Tags: Ivanovitch | Fed | stimulus | job

MSI Global's Ivanovitch: Fed's Failure to Be Revealed By New Job Description

Wednesday, 28 Aug 2013 08:00 AM

By Michelle Smith

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The Federal Reserve may not admit its stimulus programs failed, but a change in the central bank's mission will reveal the truth.

It's unlikely that the Fed will agree that spending the past two years adding $745 billion to its $3.4 trillion balance sheet was "an ill-advised fools' errand," writes Michael Ivanovitch, president of economic research firm MSI Global, in a guest blog for CNBC.

Some Fed officials will even try to paint its stimulus efforts as successful. But observers may realize the Fed also is not defining the word "successful" in terms of any particular achievement in the realm of real economy, Ivanovitch says.

Editor’s Note:
Will This Video Get Obama Fired? See the Evidence.

The Federal Reserve is spending $85 billion a month buying long-term bonds and mortgage-backed securities, a decision that followed the unimpressive results of its near-zero interest rate policy. But Ivanovitch notes many of the nation's economic indicators are weaker now than in 2011, when Operation Twist started.

For example, gross domestic product (GDP) was growing at an annual rate of 1.7 percent, since the spring of 2011 and private consumption was advancing at a rate of 2.6 percent.

That compares with GDP growth of 1.3 percent and private consumption growth of 1.8 percent in the first half of 2013.

And the interest rates that the Fed was supposed to be holding down are also on the rise.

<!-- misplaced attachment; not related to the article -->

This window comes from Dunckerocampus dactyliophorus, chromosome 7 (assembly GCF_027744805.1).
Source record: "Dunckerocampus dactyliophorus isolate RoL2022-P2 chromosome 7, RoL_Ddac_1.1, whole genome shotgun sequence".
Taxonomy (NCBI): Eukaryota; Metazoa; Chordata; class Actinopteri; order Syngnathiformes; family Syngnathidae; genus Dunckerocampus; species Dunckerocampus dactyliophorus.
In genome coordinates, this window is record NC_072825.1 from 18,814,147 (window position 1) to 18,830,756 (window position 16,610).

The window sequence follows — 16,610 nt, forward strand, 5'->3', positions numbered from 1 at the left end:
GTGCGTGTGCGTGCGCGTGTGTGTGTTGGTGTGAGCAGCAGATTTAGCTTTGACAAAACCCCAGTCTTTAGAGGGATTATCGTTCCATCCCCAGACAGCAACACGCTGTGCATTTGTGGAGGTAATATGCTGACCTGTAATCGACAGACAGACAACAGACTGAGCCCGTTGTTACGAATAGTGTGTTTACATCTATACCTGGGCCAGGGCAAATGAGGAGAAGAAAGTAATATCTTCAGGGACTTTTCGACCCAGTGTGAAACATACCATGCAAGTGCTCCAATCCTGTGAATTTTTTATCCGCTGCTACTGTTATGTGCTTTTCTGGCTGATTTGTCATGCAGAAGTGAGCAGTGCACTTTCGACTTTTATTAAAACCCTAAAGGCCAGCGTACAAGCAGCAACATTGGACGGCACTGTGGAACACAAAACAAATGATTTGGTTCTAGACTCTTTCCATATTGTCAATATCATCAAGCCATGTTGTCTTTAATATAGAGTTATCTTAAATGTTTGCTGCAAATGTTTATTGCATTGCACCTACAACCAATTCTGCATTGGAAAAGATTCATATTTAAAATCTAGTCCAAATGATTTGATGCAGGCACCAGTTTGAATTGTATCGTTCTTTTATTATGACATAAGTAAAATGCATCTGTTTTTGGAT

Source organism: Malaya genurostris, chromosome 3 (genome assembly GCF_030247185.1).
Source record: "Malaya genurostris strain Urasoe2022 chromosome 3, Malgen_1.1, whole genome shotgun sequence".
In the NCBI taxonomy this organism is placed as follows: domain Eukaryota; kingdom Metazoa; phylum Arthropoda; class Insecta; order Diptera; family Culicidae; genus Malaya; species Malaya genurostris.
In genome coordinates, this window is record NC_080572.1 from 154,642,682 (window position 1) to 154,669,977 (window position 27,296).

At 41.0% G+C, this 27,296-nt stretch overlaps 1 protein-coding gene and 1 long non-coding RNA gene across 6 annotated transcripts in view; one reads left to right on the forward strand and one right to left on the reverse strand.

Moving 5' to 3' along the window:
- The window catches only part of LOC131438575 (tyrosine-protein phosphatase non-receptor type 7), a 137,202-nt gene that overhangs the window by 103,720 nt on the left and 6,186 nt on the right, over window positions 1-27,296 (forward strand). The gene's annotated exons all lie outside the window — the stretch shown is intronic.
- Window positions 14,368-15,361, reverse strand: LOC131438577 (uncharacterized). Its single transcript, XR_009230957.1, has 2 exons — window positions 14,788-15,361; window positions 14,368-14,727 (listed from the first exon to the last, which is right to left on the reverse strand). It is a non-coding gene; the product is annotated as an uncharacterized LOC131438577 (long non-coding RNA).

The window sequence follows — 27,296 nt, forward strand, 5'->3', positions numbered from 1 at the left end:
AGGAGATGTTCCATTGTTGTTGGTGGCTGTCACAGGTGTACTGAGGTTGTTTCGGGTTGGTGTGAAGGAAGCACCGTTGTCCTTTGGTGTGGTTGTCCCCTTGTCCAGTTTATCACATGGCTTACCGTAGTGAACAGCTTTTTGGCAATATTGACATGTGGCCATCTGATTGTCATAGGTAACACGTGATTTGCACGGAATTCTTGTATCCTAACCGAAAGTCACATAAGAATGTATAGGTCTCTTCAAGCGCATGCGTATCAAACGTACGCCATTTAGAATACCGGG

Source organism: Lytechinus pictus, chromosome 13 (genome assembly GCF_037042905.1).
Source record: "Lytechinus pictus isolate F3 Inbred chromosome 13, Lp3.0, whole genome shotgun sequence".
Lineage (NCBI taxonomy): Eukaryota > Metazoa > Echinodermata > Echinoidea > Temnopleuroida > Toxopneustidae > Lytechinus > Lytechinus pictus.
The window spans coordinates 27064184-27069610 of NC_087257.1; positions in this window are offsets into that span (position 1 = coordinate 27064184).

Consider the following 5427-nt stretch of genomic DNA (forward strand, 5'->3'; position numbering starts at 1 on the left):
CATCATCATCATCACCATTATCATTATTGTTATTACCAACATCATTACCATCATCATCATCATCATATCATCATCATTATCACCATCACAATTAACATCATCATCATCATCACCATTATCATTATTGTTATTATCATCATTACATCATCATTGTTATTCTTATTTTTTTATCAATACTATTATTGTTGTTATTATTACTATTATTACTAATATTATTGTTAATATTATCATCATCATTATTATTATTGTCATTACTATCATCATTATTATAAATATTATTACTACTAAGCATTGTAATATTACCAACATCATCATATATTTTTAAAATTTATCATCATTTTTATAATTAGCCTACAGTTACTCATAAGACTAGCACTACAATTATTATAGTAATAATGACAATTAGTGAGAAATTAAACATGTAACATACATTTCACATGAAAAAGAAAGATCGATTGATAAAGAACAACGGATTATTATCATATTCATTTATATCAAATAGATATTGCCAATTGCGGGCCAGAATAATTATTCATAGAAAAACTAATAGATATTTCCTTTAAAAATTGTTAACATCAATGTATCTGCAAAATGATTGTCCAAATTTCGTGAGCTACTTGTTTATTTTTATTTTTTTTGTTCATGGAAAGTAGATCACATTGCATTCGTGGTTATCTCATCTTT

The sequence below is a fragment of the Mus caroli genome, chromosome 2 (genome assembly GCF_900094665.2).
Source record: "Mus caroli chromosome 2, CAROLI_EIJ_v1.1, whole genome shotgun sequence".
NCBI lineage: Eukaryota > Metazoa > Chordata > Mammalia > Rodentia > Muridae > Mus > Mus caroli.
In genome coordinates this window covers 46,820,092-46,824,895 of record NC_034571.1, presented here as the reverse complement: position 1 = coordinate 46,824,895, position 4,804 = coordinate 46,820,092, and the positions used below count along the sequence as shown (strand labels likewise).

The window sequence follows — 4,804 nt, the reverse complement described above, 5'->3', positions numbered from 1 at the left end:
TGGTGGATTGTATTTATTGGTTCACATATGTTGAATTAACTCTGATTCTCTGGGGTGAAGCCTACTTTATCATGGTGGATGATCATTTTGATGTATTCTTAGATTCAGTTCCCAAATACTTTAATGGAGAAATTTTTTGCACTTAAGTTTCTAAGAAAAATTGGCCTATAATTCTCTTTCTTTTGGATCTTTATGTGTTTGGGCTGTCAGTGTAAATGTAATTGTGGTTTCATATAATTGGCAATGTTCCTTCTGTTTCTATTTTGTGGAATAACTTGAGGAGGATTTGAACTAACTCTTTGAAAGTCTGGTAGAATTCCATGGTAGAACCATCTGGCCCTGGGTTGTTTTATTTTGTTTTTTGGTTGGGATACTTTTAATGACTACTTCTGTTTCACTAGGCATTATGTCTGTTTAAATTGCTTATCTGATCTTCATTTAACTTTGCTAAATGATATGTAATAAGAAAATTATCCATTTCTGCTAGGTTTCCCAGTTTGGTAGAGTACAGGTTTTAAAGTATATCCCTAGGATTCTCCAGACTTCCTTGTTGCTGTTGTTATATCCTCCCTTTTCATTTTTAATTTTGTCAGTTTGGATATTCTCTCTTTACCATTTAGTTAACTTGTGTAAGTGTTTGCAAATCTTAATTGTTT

Last Friday, the 30-year mortgage rate was 4.78 percent, nearly 30 basis points higher than in mid-May, Ivanovitch notes.

Many market participants blame clumsy communication for sinking bond prices and rising yields.

When Fed Chairman Ben Bernanke finishes his term in January, a key legacy will be oversight of a more talkative Fed, CNNMoney reports.

The Fed's goal with all of its chattiness was to improve transparency and help investors gain clarity. But many point to recent market volatility and criticize central bankers for increasing the confusion.

"The communications policy is new and they're still getting the kinks out," Susan Collin, dean of the University of Michigan's Gerald R. Ford School of Public Policy, tells CNNMoney.

But according to Ivanovitch, communication is not the problem.

"Bond market vigilantes have been anticipating the Fed's retreat ever since the middle of last November, when the yield on the 10-year Treasury note bottomed out at 1.59 percent," he argues.

"Clearly, the Fed could not hold down, much less reverse, changes in the term structure of interest rates unleashed by the constellation of recovering employment, household incomes and low mortgage costs," he adds.

Ivanovitch claims that the sub-prime crisis and its sequels were caused by prolonged and excessively loose monetary policies. And he says President Obama knows the United States cannot keep moving from one economic crisis to the next.

While many are focused on who will replace Bernanke, Ivanovitch says people should be carefully listening to the president's job description for the next Fed chair.

"President Obama understands that the dollar is doomed unless the U.S. can provide the world with a stable transactions currency and a reliable store of value," writes Ivanovitch.

"I believe that will be one of the key objectives the Fed's new leadership will be expected to pursue."

Editor’s Note: Will This Video Get Obama Fired? See the Evidence.


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